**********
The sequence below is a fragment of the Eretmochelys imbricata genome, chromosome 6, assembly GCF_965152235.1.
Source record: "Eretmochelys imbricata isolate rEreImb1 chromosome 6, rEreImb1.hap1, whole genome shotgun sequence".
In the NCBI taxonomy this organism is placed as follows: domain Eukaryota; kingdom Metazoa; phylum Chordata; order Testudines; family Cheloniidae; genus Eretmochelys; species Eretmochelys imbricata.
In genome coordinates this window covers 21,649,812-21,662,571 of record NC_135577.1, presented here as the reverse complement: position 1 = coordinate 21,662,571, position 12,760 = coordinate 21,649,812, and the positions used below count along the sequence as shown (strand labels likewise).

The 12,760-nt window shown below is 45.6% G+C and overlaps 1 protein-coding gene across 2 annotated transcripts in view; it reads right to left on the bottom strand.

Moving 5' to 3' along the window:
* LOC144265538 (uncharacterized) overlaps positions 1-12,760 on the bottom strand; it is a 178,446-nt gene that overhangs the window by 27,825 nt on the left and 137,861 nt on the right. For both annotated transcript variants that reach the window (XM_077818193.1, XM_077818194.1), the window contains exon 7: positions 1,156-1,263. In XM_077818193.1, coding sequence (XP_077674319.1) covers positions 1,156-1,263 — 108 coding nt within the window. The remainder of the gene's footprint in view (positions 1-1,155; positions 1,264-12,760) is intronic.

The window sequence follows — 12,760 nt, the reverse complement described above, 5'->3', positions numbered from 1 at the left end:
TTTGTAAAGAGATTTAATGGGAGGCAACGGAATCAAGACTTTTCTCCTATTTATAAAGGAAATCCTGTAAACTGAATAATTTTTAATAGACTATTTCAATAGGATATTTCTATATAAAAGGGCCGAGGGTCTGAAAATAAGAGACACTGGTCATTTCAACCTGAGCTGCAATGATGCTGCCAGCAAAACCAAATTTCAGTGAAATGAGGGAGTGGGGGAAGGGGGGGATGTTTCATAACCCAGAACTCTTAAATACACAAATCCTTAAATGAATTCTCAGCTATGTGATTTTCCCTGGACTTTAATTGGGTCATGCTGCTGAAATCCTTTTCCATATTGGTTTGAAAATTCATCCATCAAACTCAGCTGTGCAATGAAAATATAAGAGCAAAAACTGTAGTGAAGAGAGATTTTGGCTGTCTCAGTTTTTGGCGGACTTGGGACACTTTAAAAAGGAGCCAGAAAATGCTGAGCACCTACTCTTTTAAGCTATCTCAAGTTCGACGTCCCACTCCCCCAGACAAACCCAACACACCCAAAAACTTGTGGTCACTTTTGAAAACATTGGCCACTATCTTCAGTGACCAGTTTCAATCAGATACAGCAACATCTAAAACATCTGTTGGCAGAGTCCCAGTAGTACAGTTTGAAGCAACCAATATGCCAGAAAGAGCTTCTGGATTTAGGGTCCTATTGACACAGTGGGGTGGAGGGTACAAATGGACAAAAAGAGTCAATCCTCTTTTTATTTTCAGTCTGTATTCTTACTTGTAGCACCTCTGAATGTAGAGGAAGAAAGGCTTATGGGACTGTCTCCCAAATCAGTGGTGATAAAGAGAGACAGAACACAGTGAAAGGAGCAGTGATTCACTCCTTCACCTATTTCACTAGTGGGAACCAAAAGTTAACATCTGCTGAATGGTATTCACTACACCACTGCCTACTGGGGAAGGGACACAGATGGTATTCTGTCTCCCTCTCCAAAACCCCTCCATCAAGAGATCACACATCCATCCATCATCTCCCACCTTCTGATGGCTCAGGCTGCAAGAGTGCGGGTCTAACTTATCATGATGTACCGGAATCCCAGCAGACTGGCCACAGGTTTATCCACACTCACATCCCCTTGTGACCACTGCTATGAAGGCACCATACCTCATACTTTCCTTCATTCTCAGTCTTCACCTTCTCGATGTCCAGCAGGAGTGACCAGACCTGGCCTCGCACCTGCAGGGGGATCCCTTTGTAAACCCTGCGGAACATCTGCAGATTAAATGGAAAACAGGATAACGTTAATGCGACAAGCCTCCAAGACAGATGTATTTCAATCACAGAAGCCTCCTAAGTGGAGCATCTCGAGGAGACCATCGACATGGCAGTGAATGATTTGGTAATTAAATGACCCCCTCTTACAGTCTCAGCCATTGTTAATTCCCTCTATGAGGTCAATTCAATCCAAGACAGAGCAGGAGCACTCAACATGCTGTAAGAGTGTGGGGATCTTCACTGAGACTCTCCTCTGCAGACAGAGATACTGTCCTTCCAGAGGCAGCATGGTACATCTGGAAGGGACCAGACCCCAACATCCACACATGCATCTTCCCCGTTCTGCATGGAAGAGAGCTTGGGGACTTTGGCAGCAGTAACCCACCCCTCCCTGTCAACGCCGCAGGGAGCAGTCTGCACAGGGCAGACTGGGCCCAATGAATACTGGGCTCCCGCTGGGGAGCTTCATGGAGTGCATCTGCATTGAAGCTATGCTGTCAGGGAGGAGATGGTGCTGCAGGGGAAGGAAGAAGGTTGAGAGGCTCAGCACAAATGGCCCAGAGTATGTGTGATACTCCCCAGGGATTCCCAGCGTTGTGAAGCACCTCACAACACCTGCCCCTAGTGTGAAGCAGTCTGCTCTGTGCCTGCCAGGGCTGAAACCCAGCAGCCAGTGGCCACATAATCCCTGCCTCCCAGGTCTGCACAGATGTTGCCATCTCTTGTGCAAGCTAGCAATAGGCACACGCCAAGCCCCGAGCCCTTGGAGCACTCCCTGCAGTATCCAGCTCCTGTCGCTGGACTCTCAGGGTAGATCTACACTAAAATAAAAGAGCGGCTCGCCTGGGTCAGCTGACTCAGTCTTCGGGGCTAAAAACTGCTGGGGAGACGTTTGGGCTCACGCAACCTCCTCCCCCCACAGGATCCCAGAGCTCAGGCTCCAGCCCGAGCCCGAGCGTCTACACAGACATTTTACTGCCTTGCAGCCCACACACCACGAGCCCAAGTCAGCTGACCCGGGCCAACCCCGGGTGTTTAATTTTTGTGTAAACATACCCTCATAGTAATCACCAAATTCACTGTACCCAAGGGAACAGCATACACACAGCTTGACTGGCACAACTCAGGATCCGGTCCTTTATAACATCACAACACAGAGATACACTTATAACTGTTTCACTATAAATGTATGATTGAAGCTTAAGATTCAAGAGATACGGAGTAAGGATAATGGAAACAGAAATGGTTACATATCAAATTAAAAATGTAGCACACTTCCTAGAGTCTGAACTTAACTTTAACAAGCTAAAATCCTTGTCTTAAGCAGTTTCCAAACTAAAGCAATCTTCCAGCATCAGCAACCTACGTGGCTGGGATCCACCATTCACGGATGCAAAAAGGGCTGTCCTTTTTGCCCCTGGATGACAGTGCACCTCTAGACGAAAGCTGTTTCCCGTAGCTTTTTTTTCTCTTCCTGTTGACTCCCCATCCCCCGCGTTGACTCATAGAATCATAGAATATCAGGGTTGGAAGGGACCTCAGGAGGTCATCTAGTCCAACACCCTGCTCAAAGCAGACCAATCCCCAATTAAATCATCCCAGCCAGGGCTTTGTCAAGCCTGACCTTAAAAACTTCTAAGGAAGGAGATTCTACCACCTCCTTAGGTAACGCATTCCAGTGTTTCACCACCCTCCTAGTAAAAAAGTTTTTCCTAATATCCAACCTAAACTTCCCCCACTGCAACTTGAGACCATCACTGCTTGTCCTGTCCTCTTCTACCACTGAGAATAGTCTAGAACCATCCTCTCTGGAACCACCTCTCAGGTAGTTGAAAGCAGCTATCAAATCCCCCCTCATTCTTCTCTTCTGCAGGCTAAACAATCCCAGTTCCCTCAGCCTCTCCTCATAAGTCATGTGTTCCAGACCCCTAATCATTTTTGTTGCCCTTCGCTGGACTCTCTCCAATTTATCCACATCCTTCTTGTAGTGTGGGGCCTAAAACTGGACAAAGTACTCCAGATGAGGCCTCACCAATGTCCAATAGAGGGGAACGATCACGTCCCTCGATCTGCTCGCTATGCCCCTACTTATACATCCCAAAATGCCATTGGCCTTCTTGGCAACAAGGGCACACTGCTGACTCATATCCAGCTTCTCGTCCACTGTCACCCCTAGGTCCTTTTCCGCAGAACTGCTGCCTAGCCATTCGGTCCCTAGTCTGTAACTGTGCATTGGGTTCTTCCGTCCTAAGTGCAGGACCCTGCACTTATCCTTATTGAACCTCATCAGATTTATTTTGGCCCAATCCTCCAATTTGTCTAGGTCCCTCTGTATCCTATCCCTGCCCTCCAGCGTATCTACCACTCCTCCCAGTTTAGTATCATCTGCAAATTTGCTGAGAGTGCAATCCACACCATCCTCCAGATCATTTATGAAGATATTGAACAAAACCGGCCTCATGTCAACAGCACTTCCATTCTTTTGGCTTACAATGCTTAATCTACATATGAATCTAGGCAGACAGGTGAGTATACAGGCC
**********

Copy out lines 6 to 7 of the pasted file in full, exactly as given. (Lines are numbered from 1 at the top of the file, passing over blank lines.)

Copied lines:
Moving 5' to 3' along the window:
* LOC144265538 (uncharacterized) overlaps positions 1-12,760 on the bottom strand; it is a 178,446-nt gene that overhangs the window by 27,825 nt on the left and 137,861 nt on the right. For both annotated transcript variants that reach the window (XM_077818193.1, XM_077818194.1), the window contains exon 7: positions 1,156-1,263. In XM_077818193.1, coding sequence (XP_077674319.1) covers positions 1,156-1,263 — 108 coding nt within the window. The remainder of the gene's footprint in view (positions 1-1,155; positions 1,264-12,760) is intronic.